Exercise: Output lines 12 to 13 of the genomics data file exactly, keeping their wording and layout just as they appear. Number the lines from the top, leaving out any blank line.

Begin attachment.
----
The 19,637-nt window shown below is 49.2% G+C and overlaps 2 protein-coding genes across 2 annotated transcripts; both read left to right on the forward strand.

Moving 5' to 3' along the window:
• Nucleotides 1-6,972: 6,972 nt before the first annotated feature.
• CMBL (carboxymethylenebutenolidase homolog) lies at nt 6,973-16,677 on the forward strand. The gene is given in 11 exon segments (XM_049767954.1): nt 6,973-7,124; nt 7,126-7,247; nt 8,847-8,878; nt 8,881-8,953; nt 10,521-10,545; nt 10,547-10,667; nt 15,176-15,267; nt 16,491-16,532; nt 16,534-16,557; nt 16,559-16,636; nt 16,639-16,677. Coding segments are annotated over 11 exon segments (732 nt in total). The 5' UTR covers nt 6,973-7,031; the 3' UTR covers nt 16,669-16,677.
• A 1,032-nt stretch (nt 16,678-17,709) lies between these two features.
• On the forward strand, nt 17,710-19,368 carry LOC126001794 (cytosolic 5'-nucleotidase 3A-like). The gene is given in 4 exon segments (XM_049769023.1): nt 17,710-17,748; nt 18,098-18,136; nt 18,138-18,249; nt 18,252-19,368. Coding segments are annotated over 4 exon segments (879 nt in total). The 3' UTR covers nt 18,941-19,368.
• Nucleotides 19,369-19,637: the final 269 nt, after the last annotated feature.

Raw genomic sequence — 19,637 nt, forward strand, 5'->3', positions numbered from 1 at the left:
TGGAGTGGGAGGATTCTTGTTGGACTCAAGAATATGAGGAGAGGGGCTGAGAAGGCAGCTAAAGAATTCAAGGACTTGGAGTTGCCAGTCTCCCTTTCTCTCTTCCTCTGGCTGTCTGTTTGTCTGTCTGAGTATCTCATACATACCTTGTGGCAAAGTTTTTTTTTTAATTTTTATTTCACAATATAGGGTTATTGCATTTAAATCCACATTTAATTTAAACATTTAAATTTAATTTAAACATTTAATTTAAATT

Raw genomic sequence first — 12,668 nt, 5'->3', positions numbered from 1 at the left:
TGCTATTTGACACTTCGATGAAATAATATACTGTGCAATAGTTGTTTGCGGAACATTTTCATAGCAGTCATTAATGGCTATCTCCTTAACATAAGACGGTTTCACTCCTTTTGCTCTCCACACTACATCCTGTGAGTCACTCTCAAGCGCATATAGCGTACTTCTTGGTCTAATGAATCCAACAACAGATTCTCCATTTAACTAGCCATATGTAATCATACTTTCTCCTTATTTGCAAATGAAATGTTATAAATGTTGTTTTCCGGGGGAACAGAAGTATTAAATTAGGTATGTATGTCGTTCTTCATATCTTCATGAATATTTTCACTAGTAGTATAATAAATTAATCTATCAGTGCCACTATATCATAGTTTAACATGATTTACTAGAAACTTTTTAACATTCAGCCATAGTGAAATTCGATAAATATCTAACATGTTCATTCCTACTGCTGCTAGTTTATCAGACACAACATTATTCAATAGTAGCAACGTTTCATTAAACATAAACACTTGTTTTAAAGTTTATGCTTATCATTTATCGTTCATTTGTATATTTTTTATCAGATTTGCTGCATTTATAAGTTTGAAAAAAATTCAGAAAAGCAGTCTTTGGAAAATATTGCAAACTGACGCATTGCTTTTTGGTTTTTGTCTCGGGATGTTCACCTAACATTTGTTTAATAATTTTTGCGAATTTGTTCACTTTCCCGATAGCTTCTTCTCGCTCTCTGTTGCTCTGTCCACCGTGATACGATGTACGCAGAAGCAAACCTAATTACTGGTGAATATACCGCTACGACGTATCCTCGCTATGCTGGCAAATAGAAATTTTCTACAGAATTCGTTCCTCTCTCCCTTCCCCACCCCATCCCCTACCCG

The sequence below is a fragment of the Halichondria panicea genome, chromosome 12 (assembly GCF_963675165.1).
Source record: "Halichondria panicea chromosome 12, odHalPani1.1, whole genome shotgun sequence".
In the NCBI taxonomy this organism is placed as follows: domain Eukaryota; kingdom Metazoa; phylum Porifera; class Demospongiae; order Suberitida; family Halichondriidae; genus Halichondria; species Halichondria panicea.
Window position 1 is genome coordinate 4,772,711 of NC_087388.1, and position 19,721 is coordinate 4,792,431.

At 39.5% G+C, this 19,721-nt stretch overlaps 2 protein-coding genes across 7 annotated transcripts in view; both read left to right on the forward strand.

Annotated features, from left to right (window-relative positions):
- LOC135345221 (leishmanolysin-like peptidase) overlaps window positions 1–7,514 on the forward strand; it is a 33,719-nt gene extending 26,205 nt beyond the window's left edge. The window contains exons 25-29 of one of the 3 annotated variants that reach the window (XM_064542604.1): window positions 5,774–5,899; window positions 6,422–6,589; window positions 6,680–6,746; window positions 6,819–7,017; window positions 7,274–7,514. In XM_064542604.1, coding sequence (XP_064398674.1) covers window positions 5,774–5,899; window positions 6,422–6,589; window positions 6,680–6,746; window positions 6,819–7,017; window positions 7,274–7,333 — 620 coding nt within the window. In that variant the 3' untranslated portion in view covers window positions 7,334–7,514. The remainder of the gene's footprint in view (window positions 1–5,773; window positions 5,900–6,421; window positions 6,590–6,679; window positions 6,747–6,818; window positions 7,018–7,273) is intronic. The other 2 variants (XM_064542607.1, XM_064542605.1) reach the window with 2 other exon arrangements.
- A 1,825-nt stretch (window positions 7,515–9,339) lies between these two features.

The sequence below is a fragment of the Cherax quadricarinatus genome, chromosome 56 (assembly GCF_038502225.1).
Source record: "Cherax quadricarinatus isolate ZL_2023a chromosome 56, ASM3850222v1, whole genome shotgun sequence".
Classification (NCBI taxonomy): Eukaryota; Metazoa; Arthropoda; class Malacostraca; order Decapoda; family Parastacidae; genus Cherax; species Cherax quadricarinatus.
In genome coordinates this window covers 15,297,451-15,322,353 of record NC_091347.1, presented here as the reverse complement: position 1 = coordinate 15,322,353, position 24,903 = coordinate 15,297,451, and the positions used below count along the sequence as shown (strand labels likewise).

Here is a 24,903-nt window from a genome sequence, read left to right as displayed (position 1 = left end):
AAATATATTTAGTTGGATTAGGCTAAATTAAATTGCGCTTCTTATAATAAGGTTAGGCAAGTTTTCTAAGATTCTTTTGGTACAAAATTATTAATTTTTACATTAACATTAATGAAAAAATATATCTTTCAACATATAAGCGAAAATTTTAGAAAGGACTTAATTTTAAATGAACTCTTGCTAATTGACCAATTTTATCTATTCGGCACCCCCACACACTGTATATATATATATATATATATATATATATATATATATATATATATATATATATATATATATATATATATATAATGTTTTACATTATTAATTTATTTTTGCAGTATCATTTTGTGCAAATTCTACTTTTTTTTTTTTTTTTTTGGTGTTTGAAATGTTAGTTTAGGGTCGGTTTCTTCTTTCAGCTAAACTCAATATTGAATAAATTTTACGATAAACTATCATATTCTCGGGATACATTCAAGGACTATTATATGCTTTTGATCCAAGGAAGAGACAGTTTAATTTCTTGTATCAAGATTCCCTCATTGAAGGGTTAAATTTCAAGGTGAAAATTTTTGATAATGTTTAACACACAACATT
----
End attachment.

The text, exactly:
The sequence below is a fragment of the Halichondria panicea genome, chromosome 12 (assembly GCF_963675165.1).
Source record: "Halichondria panicea chromosome 12, odHalPani1.1, whole genome shotgun sequence".